Brazil’s biggest bookstore chain, Saraiva, is trying to sell its online business, a move that could pave the way for Amazon’s debut in Latin America’s fastest growing e-commerce market, industry sources said.
Saraiva is widely seen as one of the main hurdles facing Amazon, the online retailer, as it prepares to set up shop in Brazil, a challenging market of 200 million people known for its tax and logistic complexities.
The Sao Paulo-based bookseller wants to sell its e-commerce platform and focus on its chain of over 100 stores and publishing businesses, where margins are higher, three industry executives told Reuters on condition of anonymity.
“Saraiva is trying to sell its online operations. They have offered it to some retailers,” said one of the sources.
“Why would this be interesting for Amazon? Amazon’s main challenge will initially be overcoming the obstacle of the publishing companies. By buying Saraiva it shortens that distance dramatically,” the same source said.
Amazon spokesman Craig Berman declined to comment, as did a spokeswoman for Saraiva.
A second source said Saraiva has been preparing to spin off its online retail business for some time to focus on its publishing operations and bookstores, where it also sells CDs and DVDs.
“Their assets in terms of relationships with publishers and distributors could be important for Amazon,” the source said.
Amazon is laying the ground to land in Brazil, a $12-billion e-commerce market where still low Internet penetration and a swelling middle class should provide sustainable business growth for years to come.
Reuters reported in June that the Seattle-based company was planning to open a digital bookstore in Brazil and start selling its Kindle e-reader by the end of 2012. An online approach would allow Amazon to avoid logistics hazards that could jeopardize a full-scale retail operation.
Saraiva has Brazil’s biggest ebook catalog with 12,000 titles in Portuguese, yielding around $250,000 a month in revenue. Though ebooks account for just a fraction of Saraiva’s Internet business – it also offers DVDs, electronics and other consumer goods online – the company says digital book sales are starting to grow at a faster pace.
One person familiar with Amazon’s strategy for Brazil told Reuters that Saraiva approached the U.S. retailer in the past, but dismissed media reports of ongoing talks as market speculation. The source said Amazon is sticking to its original plan of focusing on organic growth in foreign markets.
Even if Amazon doesn’t end up buying Saraiva’s online business, the dismembering of Brazil’s biggest bookstore could help by weakening its top local competitor.
Earlier this year Saraiva was reportedly pressuring Brazilian publishers not to sign-up with Amazon in an attempt to protect its market leadership, which helped it pull in 731 million reais ($362-million) in net revenue in the first half of 2012.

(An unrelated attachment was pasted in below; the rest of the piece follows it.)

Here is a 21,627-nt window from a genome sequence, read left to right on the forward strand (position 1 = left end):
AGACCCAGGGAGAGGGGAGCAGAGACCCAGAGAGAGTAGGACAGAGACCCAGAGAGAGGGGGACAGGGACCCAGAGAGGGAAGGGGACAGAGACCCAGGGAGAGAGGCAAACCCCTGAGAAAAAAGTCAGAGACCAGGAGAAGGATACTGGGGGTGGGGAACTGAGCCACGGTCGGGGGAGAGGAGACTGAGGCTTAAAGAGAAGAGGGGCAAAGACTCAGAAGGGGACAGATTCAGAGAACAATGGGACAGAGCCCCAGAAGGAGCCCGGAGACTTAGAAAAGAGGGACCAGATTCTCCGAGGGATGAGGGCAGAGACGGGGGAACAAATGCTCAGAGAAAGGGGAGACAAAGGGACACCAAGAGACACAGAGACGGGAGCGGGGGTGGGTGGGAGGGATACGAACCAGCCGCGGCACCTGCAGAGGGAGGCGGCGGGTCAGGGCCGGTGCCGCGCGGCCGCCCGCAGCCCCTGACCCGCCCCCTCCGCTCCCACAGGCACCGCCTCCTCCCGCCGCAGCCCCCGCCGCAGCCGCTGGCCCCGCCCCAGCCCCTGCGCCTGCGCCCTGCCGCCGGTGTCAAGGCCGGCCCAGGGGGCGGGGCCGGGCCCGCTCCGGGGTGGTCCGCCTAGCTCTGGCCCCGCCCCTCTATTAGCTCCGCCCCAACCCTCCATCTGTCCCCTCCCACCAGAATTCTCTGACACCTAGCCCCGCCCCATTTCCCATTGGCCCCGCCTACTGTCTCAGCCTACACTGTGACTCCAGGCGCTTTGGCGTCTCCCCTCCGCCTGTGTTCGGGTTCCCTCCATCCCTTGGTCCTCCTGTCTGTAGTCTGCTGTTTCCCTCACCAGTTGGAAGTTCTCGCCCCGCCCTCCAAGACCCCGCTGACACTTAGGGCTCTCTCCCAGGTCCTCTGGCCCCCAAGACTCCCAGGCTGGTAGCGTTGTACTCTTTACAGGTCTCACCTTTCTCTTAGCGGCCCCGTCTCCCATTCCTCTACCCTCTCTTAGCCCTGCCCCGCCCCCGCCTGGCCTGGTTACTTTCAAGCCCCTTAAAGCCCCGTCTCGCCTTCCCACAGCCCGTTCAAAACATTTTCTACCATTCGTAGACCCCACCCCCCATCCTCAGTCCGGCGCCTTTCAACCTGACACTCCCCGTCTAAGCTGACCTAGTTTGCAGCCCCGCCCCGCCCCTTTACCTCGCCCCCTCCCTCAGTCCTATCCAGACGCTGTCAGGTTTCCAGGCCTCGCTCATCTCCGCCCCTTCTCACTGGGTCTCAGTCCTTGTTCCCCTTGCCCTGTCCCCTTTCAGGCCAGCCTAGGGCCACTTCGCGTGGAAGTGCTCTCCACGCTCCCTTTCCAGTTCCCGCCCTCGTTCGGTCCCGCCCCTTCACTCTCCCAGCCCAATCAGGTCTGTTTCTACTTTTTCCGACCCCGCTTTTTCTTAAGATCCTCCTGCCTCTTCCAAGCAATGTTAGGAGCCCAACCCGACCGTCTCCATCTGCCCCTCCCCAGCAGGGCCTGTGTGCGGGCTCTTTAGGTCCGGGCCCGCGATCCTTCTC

Saraiva relies heavily on its network of 102 stores across Brazil. Products sold online account for just one-third of the company’s retail business and shrank 6.4 per cent in the second quarter of 2012 compared to the same period a year earlier.
“Saraiva’s online business is not generating the necessary profits,” said a third executive familiar with the company’s management. “They recently decided to scale down their e-commerce sales in order to maintain profits. And that means the business is not interesting.”
Saraiva is looking to unload its online business because of small margins and aggressive price competition from bigger e-commerce players such as B2W, which controls Brazil’s top platforms, Submarino and Americanas.com.
Earlier this month, Saraiva signaled it was open to entertaining offers following media reports that it was in talks with Amazon.
The company “is always attentive and willing to evaluate business opportunities of any other nature that arise and that may be of interest to its shareholders,” Saraiva said in a securities filing.
Some analysts question the potential value of a Saraiva deal for Amazon, arguing that the U.S. company’s strong branding would allow it to grow organically and rapidly seize a big chunk of the Brazilian market.
“The process of integrating Saraiva’s operations could pose risks for Amazon. It would be better for them to start from scratch,” said Caue de Campos Pinheiro, a retail analyst with SLW Corretora in Sao Paulo.
Others, however, say an acquisition would help Amazon safely navigate the Brazilian market, where a mix of steep taxes and poor infrastructure make it a difficult place to do business.
“They would have a head start,” said Jordan Rohan, an analyst with Stifel Nicolaus in New York. “And they would have access to a management team with local knowledge.”
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